I also quit one of the semi-professional choirs I was in, giving me one night off per week (and I did NOT put any private students into that spot, so as to give my voice a rest).  Finally, during the worst of my respiratory infection, I took two days of total vocal rest (not talking at all).  That was the hardest, but I needed to get my voice back in a hurry, and that was the best way for me to not further exacerbate the problem.

I spoke with my mentor in the area of voice disorders, Dr. Karen Wicklund, and she gave me several speaking tips: elongate my vowels and reduce my glottal onsets (just as we would when singing).  Also, pay really strict attention to my speaking voice for two 15-minute, SCHEDULED, times daily.  After a few weeks, extend the time to two 30-minute sessions.  After this, it starts to become second nature and I only have to check in with my voice and how I’m using it every once in a while.

I take Prilosec twice daily: ½ hour before eating in the morning, before going to bed at night (2 hours after eating).  I watch my diet.  Things that help ameliorate LPRD are: last morsel if food into my mouth 3 hours before I lie down, last sip of liquid 1 hour before I lie down (either for the night or for a nap in the middle of the day), avoid certain foods (carbonated beverages, caffeine, tomato, chocolate, spicy food, mint and alcohol).  This has immediately gotten rid of the constant post-nasal drip that was obviously causing irritation of the arytenoid cartilages of the larynx (the final step in closing the vocal folds cleanly).

I have also gone back to voice lessons with my own voice teacher – I also had a DMA audition on February 26, 2011 (originally February 19, they were kind enough to push it to the second audition date for me).  There are certain voice exercises that help to release tension in the cords (yes, I WAS overworking the cords because they weren’t coming together cleanly) and allow the edges to come together cleanly and freely.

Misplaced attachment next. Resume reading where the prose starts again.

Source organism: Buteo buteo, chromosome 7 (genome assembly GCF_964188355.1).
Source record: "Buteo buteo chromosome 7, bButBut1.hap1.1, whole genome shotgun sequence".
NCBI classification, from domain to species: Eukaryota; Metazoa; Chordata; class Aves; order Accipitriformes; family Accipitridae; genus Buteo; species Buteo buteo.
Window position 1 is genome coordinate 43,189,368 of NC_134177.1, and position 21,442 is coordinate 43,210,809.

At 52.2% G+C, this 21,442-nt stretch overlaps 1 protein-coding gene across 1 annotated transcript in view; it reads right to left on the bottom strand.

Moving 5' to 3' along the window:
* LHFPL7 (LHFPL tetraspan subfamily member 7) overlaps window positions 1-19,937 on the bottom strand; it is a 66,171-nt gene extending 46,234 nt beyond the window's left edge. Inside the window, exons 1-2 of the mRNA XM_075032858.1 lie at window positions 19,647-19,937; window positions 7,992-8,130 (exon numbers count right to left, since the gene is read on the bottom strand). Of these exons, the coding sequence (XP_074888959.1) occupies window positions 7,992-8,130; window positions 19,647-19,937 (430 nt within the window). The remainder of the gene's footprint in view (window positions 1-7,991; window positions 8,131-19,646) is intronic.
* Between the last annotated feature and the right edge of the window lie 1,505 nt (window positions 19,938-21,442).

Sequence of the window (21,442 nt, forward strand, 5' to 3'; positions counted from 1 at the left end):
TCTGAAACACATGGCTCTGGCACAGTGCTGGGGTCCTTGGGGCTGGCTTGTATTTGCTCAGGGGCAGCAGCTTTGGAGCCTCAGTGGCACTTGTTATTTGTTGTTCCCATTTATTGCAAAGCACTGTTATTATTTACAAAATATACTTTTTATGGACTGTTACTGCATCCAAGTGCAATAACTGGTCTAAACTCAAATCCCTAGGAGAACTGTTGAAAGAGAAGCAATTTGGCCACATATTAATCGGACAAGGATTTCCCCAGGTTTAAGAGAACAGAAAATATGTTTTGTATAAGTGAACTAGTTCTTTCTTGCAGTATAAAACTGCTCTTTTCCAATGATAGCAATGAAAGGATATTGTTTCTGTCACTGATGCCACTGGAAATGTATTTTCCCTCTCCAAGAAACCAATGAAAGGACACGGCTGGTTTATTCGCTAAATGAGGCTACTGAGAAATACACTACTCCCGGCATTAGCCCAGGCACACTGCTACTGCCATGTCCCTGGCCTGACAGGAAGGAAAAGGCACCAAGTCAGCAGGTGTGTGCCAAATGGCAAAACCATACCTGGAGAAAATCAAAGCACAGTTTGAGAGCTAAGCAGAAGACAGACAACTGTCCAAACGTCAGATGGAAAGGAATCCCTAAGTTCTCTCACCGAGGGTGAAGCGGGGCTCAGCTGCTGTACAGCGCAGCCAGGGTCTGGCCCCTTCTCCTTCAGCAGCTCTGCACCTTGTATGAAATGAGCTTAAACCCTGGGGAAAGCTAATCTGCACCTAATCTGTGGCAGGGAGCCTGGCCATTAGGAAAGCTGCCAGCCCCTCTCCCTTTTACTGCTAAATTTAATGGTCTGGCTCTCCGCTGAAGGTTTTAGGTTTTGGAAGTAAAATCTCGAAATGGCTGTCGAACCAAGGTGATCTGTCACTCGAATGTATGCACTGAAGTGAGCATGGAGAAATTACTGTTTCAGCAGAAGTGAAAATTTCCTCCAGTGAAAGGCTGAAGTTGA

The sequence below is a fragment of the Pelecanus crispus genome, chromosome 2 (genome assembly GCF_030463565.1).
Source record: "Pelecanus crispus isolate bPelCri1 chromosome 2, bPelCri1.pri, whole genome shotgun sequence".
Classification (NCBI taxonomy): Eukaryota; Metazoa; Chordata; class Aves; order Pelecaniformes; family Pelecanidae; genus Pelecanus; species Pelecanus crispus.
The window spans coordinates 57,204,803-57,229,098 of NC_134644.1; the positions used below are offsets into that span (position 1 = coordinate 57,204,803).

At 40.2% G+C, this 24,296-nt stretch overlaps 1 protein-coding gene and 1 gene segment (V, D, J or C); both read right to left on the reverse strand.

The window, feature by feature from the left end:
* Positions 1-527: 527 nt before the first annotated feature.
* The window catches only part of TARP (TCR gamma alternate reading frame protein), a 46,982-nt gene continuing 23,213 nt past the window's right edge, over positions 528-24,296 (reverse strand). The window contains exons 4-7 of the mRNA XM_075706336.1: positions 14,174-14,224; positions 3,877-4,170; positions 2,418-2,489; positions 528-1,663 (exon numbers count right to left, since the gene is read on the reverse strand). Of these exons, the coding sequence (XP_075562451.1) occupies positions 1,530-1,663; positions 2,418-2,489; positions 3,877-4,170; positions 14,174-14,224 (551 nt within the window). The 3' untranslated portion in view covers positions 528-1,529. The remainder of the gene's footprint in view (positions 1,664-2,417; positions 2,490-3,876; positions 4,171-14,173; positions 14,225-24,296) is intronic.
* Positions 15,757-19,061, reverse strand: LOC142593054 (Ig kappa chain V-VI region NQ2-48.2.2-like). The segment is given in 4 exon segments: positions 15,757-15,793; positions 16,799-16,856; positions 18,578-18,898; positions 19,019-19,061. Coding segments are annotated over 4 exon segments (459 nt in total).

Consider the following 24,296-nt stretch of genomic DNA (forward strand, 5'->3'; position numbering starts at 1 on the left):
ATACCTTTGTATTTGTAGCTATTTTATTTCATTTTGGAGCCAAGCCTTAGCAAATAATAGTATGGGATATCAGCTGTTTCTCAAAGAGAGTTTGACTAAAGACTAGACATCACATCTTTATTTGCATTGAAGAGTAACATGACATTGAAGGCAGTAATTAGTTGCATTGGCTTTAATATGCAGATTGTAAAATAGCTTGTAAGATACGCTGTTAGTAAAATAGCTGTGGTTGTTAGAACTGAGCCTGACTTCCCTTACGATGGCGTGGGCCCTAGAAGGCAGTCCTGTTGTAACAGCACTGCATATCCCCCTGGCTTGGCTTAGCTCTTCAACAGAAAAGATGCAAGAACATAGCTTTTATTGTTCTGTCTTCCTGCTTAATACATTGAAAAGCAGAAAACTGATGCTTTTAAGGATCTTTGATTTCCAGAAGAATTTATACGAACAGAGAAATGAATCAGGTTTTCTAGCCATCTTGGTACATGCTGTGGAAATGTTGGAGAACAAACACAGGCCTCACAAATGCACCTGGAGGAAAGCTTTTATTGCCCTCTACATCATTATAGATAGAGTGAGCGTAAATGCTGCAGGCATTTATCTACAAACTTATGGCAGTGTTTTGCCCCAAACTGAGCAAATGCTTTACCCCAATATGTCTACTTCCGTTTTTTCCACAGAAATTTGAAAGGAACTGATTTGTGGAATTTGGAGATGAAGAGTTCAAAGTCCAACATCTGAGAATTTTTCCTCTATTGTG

The result of this aggressive awareness of how I’m using my voice is that on February 16, 2011, I was scoped again and (see video Vocal fold exam February 16, 2011) the bilateral (both sides) swelling on the leading edges of the vocal folds is no longer noticeable.  I completed my DMA audition on February 26, 2011, feeling like I had the full range of my vocal repertoire.  I have tried belting a little bit, and it’s still not quite there – I’m going to be very careful as I go back into that technique to make sure I am well warmed-up and am not using excess muscular tension either within the larynx or in the neck muscles outside the larynx.

If I had allowed the “tiredness” to continue for much longer, the standard time of recovery for nodules is six to eighteen months of speech therapy and often no singing.  This would have been disastrous for all aspects of my career – voice teacher, performer, voice student, mom….  By knowing my voice and what was absolutely NOT normal, I was able to get diagnosed and change habits so that I am no longer scared that I will never sing again.  Since I have now been injured, I will have to be more careful in the future, but I consider myself back to normal (while still continuing the modifications I started).

Always be aware of your voice, how it’s working and if it’s been a while since it’s felt healthy.  Be careful of blaming everything on exhaustion – it CAN turn into something more serious that needs attention.  Your voice is your livelihood, if you’re a teacher (even an instrumental teacher) and I recommend taking the care with it that any professional athlete would.

About the Author

Rachel Velarde
I began my music career in Bloomington, Indiana. After receiving my B.A. in Music from Smith College, Northampton, Massachusetts, I earned two Master of Music degrees at Arizona State University, Tempe, Arizona. Luminaries I have worked with include Vernon Hartman, James Caraher, Lorenzo Malfatti, Shirlee Emmons, Mary Sue Hyatt, John Sikora, David Jones, David Britton, and Carol Smith.

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  1. Art


    Wonderful article. As a vocal student, this is an invaluable article on vocal preservation, especially as a teacher’s account –excellent.

    I would really like your thoughts and/or elaborations on the process of recovering from pre-nodules.

    I was diagnosed with pre-nodules about a year, maybe year and a half ago almost. Due to an absence of changing my vocal habits and lifestyle choices, the pre-nodules have not left.